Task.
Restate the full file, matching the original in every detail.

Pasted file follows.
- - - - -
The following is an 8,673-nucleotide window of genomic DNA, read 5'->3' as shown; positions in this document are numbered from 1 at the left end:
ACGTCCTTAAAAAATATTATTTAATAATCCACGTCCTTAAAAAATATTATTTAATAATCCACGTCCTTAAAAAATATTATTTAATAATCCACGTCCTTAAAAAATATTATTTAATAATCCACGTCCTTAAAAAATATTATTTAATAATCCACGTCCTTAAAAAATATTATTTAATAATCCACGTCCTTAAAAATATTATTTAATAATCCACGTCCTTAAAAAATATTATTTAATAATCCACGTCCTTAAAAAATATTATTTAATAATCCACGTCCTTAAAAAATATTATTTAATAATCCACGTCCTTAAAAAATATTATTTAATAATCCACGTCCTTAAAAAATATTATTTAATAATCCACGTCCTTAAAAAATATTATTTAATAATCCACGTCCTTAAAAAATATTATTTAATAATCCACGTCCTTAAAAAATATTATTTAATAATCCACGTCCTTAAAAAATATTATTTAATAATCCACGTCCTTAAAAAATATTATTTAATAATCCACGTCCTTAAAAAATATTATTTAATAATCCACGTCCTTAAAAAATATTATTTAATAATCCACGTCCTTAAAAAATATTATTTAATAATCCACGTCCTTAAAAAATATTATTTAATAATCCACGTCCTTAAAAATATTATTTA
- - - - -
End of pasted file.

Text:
The following is an 8,673-nucleotide window of genomic DNA, read 5'->3' as shown; positions in this document are numbered from 1 at the left end:
ACGTCCTTAAAAAATATTATTTAATAATCCACGTCCTTAAAAAATATTATTTAATAATCCACGTCCTTAAAAAATATTATTTAATAATCCACGTCCTTAAAAAATATTATTTAATAATCCACGTCCTTAAAAAATATTATTTAATAATCCACGTCCTTAAAAAATATTATTTAATAATCCACGTCCTTAAAAATATTATTTAATAATCCACGTCCTTAAAAAATATTATTTAATAATCCACGTCCTTAAAAAATATTATTTAATAATCCACGTCCTTAAAAAATATTATTTAATAATCCACGTCCTTAAAAAATATTATTTAATAATCCACGTCCTTAAAAAATATTATTTAATAATCCACGTCCTTAAAAAATATTATTTAATAATCCACGTCCTTAAAAAATATTATTTAATAATCCACGTCCTTAAAAAATATTATTTAATAATCCACGTCCTTAAAAAATATTATTTAATAATCCACGTCCTTAAAAAATATTATTTAATAATCCACGTCCTTAAAAAATATTATTTAATAATCCACGTCCTTAAAAAATATTATTTAATAATCCACGTCCTTAAAAAATATTATTTAATAATCCACGTCCTTAAAAAATATTATTTAATAATCCACGTCCTTAAAAATATTATTTA